Wilting slightly in the August sun, Sen. Alex Padilla, Rep. Tony Cárdenas, Assemblymember Luz Rivas and Los Angeles City Council President Nury Martinez gathered Wednesday in front of their former high school to endorse Rep. Karen Bass in the Los Angeles mayor’s race.
San Fernando High School — their shared alma mater — has been an unlikely breeding ground for political power in the state.
The public high school in a predominantly Latino, working-class section of the northeast San Fernando Valley has launched the careers of numerous current and former California politicians.
The morning news conference just outside the school’s gates was a homecoming of sorts for the four elected officials standing with Bass. But it was also intended to symbolize their political clout and deep roots in these Valley neighborhoods — and the Latino voters they hope to activate on Bass’ behalf.
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“We fight for working-class communities — communities like the northeast San Fernando Valley — and we are proud Democrats,” Padilla said. “And we each have a unique relationship with Karen Bass.”
Martinez, Padilla’s high school classmate, talked about how the endorsing politicians shared a special bond, growing up in the community and returning to ensure that those same neighborhoods “get our fair share.”
Bass might have come up on the opposite end of the city, but she shares a “laser focus on communities,” Martinez said, describing the congresswoman as a leader who cares deeply about struggling families.
With the contest to lead the nation’s second-largest city less than three months away, both Bass and her opponent, Rick Caruso, have focused heavily on outreach to Latino voters, who make up more than a third of the city’s electorate.
Latino voters favored Caruso in the primary, as did voters in northeast Valley neighborhoods such as Pacoima and Sylmar.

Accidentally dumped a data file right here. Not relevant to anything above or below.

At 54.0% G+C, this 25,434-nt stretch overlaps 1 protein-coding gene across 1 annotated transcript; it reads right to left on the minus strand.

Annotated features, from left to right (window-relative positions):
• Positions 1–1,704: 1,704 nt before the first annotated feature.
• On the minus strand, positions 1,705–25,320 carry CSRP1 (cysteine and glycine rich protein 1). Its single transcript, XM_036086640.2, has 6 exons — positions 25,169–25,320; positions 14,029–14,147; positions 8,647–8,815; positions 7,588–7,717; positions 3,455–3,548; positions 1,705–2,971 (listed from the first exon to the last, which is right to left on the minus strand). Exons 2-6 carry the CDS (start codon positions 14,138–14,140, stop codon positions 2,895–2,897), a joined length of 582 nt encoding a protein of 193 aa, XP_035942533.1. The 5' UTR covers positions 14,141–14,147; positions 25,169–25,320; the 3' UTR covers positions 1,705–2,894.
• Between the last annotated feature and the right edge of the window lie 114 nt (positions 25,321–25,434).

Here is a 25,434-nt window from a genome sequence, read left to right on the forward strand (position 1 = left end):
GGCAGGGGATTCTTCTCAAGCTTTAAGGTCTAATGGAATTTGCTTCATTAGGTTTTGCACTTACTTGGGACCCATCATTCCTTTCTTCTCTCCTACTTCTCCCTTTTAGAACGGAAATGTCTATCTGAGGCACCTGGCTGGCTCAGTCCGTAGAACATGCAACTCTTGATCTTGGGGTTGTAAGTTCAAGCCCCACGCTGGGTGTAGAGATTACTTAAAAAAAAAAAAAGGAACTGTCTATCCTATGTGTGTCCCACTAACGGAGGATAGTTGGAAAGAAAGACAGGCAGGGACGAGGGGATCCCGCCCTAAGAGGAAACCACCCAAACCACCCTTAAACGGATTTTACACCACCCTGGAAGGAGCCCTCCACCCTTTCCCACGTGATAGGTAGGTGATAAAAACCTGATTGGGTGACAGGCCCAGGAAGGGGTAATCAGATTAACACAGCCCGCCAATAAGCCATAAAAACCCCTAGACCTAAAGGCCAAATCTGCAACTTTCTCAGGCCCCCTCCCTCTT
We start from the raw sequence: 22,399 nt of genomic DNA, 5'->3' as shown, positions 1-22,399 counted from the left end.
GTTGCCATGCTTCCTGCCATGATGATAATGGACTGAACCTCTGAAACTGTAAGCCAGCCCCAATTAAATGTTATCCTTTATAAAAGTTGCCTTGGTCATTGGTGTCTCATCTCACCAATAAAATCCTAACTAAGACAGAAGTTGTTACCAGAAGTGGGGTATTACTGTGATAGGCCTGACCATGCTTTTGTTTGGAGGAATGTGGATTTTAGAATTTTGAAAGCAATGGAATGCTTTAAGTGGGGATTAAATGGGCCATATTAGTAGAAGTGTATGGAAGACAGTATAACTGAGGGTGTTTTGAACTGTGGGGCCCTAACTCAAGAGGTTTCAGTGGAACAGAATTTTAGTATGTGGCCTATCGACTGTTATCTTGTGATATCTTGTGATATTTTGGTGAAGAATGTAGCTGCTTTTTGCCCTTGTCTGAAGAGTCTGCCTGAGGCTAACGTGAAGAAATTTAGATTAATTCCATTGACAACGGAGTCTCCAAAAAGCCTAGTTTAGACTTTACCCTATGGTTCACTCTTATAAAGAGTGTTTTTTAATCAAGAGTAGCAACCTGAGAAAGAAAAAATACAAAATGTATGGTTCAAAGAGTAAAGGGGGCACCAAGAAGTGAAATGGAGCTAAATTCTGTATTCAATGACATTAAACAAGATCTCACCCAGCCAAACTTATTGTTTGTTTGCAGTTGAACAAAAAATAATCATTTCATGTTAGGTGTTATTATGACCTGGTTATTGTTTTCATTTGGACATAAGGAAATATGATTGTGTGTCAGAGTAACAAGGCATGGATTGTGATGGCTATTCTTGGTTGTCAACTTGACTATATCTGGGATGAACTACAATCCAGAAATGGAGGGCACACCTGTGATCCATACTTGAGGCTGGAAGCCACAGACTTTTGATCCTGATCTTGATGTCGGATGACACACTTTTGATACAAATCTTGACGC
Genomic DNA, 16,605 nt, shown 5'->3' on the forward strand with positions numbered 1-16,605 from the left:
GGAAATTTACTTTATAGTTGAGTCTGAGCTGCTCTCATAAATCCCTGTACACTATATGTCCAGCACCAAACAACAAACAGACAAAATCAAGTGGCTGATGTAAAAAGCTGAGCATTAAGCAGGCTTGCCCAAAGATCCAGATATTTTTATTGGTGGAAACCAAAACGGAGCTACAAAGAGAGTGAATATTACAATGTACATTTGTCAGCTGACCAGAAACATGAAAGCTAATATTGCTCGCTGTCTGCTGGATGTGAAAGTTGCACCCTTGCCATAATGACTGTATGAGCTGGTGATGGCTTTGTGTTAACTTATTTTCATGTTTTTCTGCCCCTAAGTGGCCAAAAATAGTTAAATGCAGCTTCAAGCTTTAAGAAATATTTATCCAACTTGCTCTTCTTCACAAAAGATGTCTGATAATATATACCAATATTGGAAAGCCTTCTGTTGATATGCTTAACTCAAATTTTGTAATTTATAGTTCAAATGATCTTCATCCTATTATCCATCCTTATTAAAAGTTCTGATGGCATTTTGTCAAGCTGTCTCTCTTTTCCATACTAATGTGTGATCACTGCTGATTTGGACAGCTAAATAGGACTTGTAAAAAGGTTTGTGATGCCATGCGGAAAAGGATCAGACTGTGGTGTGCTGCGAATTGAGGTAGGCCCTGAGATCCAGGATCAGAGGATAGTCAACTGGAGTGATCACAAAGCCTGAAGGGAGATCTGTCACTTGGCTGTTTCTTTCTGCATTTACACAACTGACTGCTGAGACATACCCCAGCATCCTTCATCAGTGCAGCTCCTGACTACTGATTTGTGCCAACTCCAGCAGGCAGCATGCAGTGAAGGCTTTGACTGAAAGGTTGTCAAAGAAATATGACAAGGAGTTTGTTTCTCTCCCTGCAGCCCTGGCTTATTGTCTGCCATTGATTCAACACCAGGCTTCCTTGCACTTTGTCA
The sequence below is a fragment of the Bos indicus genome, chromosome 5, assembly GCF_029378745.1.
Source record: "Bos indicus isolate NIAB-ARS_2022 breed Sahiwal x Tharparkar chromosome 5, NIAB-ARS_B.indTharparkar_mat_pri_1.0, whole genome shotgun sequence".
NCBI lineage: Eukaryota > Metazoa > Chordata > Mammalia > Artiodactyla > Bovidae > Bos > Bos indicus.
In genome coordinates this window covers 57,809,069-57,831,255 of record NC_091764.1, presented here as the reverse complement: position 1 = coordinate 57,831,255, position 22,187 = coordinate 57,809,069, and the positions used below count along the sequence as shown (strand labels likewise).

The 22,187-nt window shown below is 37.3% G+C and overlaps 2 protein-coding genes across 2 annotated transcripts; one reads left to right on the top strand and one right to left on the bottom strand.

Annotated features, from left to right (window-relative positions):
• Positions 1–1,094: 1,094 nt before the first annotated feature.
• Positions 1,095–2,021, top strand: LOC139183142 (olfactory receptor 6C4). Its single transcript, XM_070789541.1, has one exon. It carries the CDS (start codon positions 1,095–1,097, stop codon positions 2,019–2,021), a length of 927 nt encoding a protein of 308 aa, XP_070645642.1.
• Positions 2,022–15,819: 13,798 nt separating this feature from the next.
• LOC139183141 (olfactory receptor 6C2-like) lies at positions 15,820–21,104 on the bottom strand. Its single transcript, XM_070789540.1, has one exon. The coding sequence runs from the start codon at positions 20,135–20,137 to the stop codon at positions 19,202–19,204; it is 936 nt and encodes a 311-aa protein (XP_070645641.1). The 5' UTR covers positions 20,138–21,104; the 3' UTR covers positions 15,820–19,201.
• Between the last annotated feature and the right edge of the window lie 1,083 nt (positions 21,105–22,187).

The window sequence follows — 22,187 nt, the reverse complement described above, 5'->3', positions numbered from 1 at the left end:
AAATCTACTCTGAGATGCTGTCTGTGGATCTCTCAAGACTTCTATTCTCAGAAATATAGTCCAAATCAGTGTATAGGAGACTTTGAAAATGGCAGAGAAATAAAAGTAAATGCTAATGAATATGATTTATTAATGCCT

In L.A. precincts with populations that are at least 80% Latino, Caruso got 34% of the vote in the primary to Bass’ 27%, according to a Times analysis. Councilmember Kevin de León, who has yet to endorse a candidate in the general election, received 24% of the vote in those precincts, far outpacing his share of the vote citywide.
Given the relatively low turnout in the city’s Latino-heavy precincts, Caruso and Bass aren’t just angling to woo De León’s voters and convert support from their opponent’s camp — they’re also hoping to activate new voters who skipped the primary.
That outreach has been highly visible for both candidates since the June election.
In recent weeks, Bass was endorsed by the political arm of the Coalition for Humane Immigrant Rights of Los Angeles at a crowded news conference. She also joined Latina leaders for a “Las Mujeres por Karen Bass” event at La Placita Olvera and noshed with local leaders at the annual Boyle Heights Taco Festival over the weekend.
Caruso’s recent campaigning has included a meeting with members of the Latino Restaurant Assn., a Latinos for Caruso party in Highland Park and visits to small Eastside businesses. His campaign also invested heavily in Spanish-language advertising ahead of the primary.
Caruso said in a statement that he was proud to have the support of “many Latino leaders in Los Angeles — with more to come. We won Latino voters in the primary on the strength of our message: dealing with homelessness and lowering crime.”
The fact that Bass had received endorsements from “the elected officials who helped cause all our problems” clarified his position as the change candidate, he said.
Wednesday’s endorsement event comes a little more than a week after President Biden and Vice President Kamala Harris announced their support for Bass. She has a near-monopoly on endorsements from Democratic elected officials, with considerable support at every level of government.
But she doesn’t have a lock on San Fernando High School alumni: At least one fellow Tiger, comedian George Lopez, has endorsed Caruso.
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